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Chicago Mayor Lori Lightfoot said on CNN's "State of the Union" Sunday that her city is being "inundated with guns" from outside states, and that President Trump could push for gun control measures if he truly cared about helping Chicago.

Why it matters: At least 414 people have been murdered in Chicago through July 19, putting the city on track to have one of its deadliest summers since 2016, according to CNN. Trump said on Fox News Thursday that he's willing to deploy 75,000 federal agents to help cities struggling with protests and violence.

What she's saying: "The fact of the matter is our gun problem is related to the fact that we have too many illegal guns in our streets — 60% of which come from states outside of Illinois. We are being inundated with guns from states that have virtually no gun control, no background checks, no ban on assault weapons," Lightfoot said.

  • "That is the thing that if the president really wanted to help, that and the other things I identified in my letter he could do today, tomorrow. But he's not really interested in helping in that way.

The big picture: Trump and Attorney General Bill Barr announced last week that the Justice Department would "immediately surge" law enforcement to Chicago in an effort to quell the violence. Lightfoot has said she's received assurances that the federal agents deployed would be focused on dealing with gun violence, not targeting protesters like officers have been doing in Portland.

  • "No troops, no agents that are coming in outside of our knowledge, notification and control that are violating people's constitutional rights. That's the framework," Lightfoot said.
  • "We can't just allow anyone to come into Chicago, play police in our streets and neighborhoods when they don't know the first thing about our city. That's a recipe for disaster."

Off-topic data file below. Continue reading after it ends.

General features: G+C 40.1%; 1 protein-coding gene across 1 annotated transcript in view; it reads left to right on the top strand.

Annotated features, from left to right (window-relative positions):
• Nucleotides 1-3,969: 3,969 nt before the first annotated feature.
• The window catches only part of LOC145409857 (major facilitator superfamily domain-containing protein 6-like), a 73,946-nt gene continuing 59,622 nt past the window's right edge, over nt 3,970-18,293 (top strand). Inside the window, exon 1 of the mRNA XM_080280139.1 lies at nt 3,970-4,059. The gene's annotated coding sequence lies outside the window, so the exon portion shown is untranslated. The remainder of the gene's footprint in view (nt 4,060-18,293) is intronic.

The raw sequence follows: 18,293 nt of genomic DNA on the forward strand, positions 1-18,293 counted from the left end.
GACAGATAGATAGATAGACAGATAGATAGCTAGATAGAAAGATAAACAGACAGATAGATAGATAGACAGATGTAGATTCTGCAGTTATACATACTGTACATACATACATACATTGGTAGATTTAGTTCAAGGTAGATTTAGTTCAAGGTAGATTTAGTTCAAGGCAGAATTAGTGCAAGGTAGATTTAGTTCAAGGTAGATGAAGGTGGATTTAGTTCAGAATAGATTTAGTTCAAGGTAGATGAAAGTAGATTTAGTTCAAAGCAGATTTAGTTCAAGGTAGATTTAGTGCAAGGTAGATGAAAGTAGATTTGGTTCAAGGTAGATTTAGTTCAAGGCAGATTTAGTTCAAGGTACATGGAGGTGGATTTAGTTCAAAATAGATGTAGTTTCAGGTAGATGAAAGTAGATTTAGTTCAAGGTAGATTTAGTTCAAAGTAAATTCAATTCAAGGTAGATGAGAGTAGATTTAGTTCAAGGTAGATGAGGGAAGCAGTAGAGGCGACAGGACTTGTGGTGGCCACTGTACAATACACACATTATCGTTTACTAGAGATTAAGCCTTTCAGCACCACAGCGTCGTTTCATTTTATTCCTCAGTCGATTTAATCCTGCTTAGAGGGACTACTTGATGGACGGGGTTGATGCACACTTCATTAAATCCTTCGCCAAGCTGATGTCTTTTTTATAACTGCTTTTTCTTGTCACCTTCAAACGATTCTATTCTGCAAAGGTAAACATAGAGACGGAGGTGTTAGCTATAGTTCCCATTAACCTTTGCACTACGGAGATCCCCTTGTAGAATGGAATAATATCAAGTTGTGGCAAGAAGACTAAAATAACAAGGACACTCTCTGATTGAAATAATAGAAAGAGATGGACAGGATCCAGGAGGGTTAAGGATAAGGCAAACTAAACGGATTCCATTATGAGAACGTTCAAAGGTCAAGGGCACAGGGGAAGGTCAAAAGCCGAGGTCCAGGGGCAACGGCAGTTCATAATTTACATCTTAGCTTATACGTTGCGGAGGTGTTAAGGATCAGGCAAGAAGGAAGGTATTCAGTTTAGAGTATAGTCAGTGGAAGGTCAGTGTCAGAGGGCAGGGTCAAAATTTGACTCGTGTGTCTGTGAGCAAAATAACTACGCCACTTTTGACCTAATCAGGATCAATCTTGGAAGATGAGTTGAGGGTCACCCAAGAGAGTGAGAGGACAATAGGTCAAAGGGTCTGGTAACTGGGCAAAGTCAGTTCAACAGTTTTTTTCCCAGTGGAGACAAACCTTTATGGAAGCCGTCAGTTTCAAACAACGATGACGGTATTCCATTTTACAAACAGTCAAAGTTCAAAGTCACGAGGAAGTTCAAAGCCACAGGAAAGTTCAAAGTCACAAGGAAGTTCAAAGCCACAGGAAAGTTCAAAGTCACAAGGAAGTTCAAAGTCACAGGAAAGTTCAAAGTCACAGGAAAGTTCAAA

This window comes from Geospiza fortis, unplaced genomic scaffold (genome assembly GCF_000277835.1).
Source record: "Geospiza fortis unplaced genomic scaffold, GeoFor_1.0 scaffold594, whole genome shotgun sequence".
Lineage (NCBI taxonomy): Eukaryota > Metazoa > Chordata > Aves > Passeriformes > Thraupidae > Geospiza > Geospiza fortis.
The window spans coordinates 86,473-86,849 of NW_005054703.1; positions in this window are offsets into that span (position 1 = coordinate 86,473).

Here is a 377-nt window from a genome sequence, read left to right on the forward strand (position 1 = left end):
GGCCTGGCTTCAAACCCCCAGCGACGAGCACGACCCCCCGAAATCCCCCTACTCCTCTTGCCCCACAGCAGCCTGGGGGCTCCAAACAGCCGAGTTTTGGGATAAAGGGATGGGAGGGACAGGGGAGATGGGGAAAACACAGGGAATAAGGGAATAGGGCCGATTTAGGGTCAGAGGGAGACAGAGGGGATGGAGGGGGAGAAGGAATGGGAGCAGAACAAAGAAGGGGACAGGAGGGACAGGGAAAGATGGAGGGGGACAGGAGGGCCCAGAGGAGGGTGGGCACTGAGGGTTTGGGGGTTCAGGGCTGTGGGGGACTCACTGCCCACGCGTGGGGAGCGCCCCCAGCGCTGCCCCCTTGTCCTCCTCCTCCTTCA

Worth noting: Homicides were increasing nationally before the pandemic hit, and homicide rates fell in 39 of 64 major U.S. cities during April before starting to rise again in May.

Go deeper ... Portland and Seattle police declare riot as protests intensify

Go deeper

North Carolina police pepper-spray protesters marching to the polls

Officers in North Carolina used pepper spray on protesters and arrested eight people at a get-out-the-vote rally at Alamance County’s courthouse Saturday during the final day of early voting, the City of Graham Police Department confirmed.

Driving the news: The peaceful "I Am Change" march to the polls was organized by Rev. Greg Drumwright, from the Citadel Church in Greensboro, N.C., and included a minute's silence for George Floyd. Melanie Mitchell told the News & Observer her daughters, age 5 and 11, were among those pepper-sprayed by police soon after.

Tech scrambles to derail inauguration threats

Illustration: Sarah Grillo/Axios

Tech companies are sharing more information with law enforcement in a frantic effort to prevent violence around the inauguration, after the government was caught flat-footed by the Capitol siege.

Between the lines: Tech knows it will be held accountable for any further violence that turns out to have been planned online if it doesn't act to stop it.

Dave Lawler, author of World
2 hours ago - World

Uganda's election: Museveni declared winner, Wine claims fraud

Wine rejected the official results of the election. Photo: Sumy Sadruni/AFP via Getty

Yoweri Museveni was declared the winner of a sixth presidential term on Saturday, with official results giving him 59% to 35% for Bobi Wine, the singer-turned-opposition leader.

Why it matters: This announcement was predictable, as the election was neither free nor fair and Museveni had no intention of surrendering power after 35 years. But Wine — who posed a strong challenged to Museveni, particularly in urban areas, and was beaten and arrested during the campaign — has said he will present evidence of fraud. The big question is whether he will mobilize mass resistance in the streets.